These studies seem to interest my long-suffering followers, and if they are not too boring I will try to do more of them.

I am referencing Hallbury Summer because I have just completed the revised version and the character is still fresh in my mind, and, hopefully, in some of yours.

So why this article?

I make no exaggerated claims for my writing ability; however, I sense from the feedback I receive that the believability of my characters is one of my strengths, so I thought I might explore the ‘method’ with you here?   I wonder how my practices compare with your own?

First, can we agree there has to be a ‘method’?  I learned early in my theatre school training that inspiration is very nice when you can get it, but if you are sitting in front of a keyboard at six o’clock in the morning with a raging headache, it is likely to be beyond your grasp.  For all the many mornings like that, you need a method.

In establishing that ‘method’ I’m not ashamed to admit that I call upon Stanislavsky, either.  Although ‘An Actor Prepares’ must be out of print by several decades it still has much to say to us.  At the very least, an ability to ‘talk myself into’ a character is an asset.  I use it habitually.

So, what does Joe Palliser look like?  I don’t know!   He is my lead character, therefore whether I am writing about him in the first or third person, he is ‘me’.  No, he doesn’t necessarily share any of my personal peccadilloes or conform in any way to myself, but for the purposes of the book I am inside him looking out, and unless I am obsessed with mirrors, I don’t need to know what I look like.   Let me explain why that’s important.  I want my reader to treat Joe in just the same way – to see the world from his POV.   If I tie readers down by a description he becomes a chessboard figure.  They will be better satisfied by developing their own picture.

In fact, I need to know remarkably little about Joe:  his backstory, for instance, is very limited.  He was in the care of a babysitter when his parents were involved in a fatal car accident.    Apparently his parents were moderately comfortable financially, but do I need to know if they were doctors or dockers?  No.  Only the car accident is important, because it orphaned him and may or may not have some bearing on his personality (this in contrast to his younger brother Michael, who was in the car at the time and physically as well as mentally damaged).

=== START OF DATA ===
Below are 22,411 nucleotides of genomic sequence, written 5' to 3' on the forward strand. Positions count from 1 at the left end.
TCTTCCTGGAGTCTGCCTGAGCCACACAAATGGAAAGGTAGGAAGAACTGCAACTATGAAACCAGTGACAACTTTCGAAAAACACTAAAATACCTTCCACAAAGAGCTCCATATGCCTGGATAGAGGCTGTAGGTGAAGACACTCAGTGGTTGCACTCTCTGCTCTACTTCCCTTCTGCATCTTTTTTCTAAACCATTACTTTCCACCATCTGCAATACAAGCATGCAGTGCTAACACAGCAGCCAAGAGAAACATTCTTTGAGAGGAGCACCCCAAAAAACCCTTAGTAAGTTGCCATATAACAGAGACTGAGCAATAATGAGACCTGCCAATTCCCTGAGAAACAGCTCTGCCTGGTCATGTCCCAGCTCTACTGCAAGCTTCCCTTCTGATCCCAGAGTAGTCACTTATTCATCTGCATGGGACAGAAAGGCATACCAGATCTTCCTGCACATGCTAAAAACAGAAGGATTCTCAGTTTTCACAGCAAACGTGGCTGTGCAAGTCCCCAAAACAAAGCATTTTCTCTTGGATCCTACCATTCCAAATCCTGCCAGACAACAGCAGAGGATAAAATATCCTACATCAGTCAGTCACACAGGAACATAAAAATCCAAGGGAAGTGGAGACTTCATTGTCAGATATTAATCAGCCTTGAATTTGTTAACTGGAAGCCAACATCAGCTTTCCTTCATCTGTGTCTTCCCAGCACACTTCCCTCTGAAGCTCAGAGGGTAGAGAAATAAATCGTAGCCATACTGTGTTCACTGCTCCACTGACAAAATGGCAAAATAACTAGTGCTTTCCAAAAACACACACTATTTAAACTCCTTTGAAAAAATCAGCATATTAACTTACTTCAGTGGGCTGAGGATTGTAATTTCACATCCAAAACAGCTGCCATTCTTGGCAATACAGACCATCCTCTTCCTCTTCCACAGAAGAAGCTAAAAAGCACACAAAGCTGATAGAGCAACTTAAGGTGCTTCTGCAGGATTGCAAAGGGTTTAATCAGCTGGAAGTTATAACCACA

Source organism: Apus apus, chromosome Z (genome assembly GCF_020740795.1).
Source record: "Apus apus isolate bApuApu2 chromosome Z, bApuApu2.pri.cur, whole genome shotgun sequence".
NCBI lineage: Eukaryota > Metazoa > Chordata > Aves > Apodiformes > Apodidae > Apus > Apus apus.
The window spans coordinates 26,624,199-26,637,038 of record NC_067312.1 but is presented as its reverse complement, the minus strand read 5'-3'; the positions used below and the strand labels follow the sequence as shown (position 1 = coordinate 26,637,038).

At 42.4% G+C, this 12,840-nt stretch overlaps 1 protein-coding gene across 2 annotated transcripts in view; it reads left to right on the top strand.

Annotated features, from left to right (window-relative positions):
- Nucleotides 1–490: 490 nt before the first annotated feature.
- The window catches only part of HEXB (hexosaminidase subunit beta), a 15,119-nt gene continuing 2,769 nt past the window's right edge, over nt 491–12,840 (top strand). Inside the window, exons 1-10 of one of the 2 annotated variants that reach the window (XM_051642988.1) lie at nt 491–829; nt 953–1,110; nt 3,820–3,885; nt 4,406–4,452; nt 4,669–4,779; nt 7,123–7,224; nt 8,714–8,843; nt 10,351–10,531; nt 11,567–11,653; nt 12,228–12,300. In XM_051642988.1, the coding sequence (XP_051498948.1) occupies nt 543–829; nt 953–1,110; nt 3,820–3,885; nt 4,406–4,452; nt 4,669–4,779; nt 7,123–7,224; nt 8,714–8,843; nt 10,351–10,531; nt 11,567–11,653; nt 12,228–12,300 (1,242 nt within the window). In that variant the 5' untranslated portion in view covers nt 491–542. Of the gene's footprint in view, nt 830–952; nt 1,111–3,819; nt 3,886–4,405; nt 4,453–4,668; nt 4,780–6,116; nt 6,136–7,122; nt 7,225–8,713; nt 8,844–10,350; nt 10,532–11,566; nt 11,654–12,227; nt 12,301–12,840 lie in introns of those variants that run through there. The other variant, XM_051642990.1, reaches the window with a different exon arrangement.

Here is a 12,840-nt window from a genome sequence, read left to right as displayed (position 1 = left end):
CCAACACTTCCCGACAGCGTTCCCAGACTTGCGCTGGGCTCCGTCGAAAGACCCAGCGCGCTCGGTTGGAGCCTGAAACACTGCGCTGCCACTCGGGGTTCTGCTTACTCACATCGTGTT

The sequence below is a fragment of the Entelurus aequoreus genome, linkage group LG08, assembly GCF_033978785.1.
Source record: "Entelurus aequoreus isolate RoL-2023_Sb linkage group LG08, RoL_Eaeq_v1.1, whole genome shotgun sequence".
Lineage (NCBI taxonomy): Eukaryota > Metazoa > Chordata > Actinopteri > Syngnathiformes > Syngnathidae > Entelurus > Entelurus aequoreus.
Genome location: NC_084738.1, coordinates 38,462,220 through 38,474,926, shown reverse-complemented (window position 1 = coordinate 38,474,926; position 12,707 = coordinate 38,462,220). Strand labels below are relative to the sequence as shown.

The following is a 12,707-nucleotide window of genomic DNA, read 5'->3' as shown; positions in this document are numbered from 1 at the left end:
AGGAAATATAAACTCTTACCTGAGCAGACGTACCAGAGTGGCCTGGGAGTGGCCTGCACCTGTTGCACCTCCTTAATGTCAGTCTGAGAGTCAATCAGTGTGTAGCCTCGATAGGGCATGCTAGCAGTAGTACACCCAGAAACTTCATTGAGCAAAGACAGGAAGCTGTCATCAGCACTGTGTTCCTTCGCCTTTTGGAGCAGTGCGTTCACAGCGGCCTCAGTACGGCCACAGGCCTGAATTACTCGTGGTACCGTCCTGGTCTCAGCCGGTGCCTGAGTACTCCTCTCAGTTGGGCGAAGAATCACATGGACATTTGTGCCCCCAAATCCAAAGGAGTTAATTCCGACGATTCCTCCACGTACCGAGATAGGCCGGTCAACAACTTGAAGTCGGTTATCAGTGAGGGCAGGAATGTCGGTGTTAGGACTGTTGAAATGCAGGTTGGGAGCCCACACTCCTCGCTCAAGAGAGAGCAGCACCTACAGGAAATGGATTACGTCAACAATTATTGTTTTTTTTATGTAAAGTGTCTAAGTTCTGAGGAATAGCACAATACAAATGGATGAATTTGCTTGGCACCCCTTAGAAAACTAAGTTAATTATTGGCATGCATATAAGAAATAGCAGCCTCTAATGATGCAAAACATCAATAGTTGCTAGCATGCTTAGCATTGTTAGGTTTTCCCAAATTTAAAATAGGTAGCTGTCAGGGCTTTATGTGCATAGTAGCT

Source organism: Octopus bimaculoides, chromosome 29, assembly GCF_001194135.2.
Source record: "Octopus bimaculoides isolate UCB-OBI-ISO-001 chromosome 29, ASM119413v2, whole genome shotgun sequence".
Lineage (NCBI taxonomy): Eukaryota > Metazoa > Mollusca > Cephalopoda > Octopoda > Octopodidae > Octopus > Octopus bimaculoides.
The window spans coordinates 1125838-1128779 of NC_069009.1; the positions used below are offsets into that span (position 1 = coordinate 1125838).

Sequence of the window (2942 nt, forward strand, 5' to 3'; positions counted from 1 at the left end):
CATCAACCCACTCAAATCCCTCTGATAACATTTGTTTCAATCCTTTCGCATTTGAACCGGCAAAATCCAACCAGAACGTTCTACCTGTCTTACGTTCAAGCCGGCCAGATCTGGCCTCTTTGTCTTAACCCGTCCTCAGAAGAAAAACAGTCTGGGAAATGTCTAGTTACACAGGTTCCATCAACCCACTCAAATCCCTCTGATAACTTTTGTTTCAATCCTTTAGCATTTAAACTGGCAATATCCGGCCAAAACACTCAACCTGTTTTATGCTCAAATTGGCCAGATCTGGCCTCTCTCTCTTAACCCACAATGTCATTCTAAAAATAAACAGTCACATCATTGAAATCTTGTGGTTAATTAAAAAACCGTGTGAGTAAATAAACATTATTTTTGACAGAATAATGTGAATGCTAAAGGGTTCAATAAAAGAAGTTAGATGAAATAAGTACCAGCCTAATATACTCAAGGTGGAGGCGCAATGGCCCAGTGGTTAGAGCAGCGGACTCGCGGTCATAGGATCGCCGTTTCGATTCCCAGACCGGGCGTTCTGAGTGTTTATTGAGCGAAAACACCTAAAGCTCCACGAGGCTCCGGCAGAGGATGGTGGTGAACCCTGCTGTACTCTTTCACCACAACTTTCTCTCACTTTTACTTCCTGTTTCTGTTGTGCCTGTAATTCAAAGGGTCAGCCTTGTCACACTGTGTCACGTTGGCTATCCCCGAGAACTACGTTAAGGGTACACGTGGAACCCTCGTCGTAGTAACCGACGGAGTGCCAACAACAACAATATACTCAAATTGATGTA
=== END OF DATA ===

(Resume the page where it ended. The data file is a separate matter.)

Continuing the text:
From my first introduction of his name my reader is building up an image of Joe in their minds.  It is my job as author to develop that image by introducing the third dimension –lifting him from the page – and the greatest tool at my disposal for that is dialogue.

Dialogue: do you know what I really hate?  The self-indulgent author who cannot resist making his character bombard the reader with his personal opinions, or who feels compelled to give a history lesson in the midst of a piece of dialogue!   Nothing disrupts a readers’ enjoyment more:  in life no-one will accost you on the street with a two or three hundred word vent.  It just doesn’t happen, and if it ever should, I suggest you run.   I guess my recommendation would be if you feel you have something to say, choose the subtlest (and briefest) manner of saying it, and reserve it for the author’s voice, not the voice of a character.

Dialogue should, in my opinion, be rounded and natural.  Don’t edit out the monosyllabics, the ‘yes’ and ‘no’ of everyday speech, just for the sake of a word count.  Speech should be reflective, a mirror to the way normal people speak to each other; it should flow, taking the plot forward or setting up a third party character.  To me, using a dialect for my lead character is a big stonking ‘NO’, but that doesn’t apply to ancillary characters for whom dialect, in its broadness and sophistication, can be a useful personality guide.  However, this proviso must remain:  I must describe my other characters as Joe sees them.

If I were to wax further upon my treatment of characters that surround the lead I would tell you how I often make sketches of them, and certainly talk to them as if I were Joe.  They join me in my room as I introduce them, and if they are interesting enough to Joe, they stay.

You see, the great joy of writing and its mystery is that moment of magic between the fingers and the page – the undeniable ‘something’ that happens.to make Joe, or my other central figures come alive.  Are they good or evil, weak or strong?  I don’t know.  Let the reader decide.  Are they real in the reader’s eyes?   That is a question only the amber spyglass can answer.

But I had fun, didn’t I?

The revised version of Hallbury Summer is now available in both eBook and paperback versions.   You can find it  here, or by clicking the cover image in the sidebar.

If I can be of assistance by sharing experiences with other writers, aspiring or otherwise, please contact me.

5 Comments

  1. Hi, Frederick. Happy Thursday. Thanks for an interesting and informative article regarding characters in a story. There is I agree in all writing formats “…the great joy of writing and its mystery [when one reaches] that moment of magic between the fingers and the page – the undeniable ‘something’ that happens…”Have a a great day. Goff

    Liked by 2 people

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